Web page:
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Science before SocratesParmenides, Anaxagoras, and the New Astronomy$
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Daniel Graham

Print publication date: 2013

Print ISBN-13: 9780199959785

Published to Oxford Scholarship Online: September 2013

DOI: 10.1093/acprof:oso/9780199959785.001.0001

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PRINTED FROM OXFORD SCHOLARSHIP ONLINE (www.oxfordscholarship.com). (c) Copyright Oxford University Press, 2019. All Rights Reserved. An individual user may print out a PDF of a single chapter of a monograph in OSO for personal use. date: 14 October 2019

Lunar Revolutions

Lunar Revolutions

The Triumph of the New Astronomy

Chapter:
(p.177) Chapter 6 Lunar Revolutions
Source:
Science before Socrates
Author(s):

Daniel W. Graham

Publisher:
Oxford University Press
DOI:10.1093/acprof:oso/9780199959785.003.0006

Scientific discovery requires not only that one correctly explain phenomena, but that one persuade one’s peers. Anaxagoras’ theory was accepted by Empedocles, Diogenes of Apollonia, and even Philolaus (who had a radically different model of the heavens), and apparently Democritus. The doxographic tradition shows a mixture of different theories competing with heliophotism and antiphraxis. But when errors are corrected and the theories are put in chronological order (as they are not in doxographies), we see that there were virtually no new theories of lunar light and eclipses proposed after the time of Anaxagoras. Indeed, Aristotle himself uses antiphraxis as a paradigm of successful scientific explanation–even though it fits poorly with his own model of the heavens. Mathematical astronomers from Aristarchus to Ptolemy adopted heliophotism as an axiom and antiphraxis as a theorem. No competing hypothesis was even considered from the time of Ptolemy to the present day.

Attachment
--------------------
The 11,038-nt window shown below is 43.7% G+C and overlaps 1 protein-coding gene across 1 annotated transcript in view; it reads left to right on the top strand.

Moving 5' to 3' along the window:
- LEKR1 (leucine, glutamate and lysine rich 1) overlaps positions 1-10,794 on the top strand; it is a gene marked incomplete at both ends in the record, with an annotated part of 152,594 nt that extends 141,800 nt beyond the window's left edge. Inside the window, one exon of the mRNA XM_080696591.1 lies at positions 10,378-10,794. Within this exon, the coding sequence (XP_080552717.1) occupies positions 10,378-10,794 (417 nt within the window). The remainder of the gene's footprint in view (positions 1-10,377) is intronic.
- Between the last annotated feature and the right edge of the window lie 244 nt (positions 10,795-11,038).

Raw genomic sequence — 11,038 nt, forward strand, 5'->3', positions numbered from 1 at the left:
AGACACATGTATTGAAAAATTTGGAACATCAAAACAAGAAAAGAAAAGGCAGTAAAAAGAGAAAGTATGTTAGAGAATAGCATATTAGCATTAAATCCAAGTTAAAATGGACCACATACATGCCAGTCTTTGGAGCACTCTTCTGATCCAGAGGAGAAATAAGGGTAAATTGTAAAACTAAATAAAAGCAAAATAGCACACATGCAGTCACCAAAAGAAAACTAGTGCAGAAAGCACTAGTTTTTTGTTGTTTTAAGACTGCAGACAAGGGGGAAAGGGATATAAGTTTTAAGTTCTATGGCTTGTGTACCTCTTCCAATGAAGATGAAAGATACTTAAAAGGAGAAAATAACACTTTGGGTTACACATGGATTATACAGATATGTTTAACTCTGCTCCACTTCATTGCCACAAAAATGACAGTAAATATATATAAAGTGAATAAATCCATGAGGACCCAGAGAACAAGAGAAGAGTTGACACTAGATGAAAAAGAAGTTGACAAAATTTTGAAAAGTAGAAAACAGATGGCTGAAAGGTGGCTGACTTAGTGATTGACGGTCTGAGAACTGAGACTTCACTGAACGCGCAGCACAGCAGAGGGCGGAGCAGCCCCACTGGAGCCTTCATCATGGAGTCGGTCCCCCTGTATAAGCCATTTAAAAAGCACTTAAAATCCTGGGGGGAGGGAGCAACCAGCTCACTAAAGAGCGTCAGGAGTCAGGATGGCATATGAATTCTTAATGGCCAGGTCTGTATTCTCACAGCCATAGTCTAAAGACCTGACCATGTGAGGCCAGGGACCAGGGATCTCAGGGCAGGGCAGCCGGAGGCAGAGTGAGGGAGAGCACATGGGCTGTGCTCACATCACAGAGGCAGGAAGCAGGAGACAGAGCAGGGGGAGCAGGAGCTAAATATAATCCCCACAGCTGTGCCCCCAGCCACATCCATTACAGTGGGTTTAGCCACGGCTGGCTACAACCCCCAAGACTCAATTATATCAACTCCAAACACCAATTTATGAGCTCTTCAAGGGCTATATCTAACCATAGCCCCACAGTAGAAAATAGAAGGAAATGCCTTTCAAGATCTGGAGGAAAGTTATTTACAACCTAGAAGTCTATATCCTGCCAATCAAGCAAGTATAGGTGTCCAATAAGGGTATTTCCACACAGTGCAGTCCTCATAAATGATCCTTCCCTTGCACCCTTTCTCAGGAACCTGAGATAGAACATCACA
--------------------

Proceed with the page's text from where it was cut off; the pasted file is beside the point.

Keywords:   Empedocles, Diogenes of Apollonia, Philolaus, Democritus, doxography, Plato, Aristotle, Stoics, Epicureans, Ptolemy

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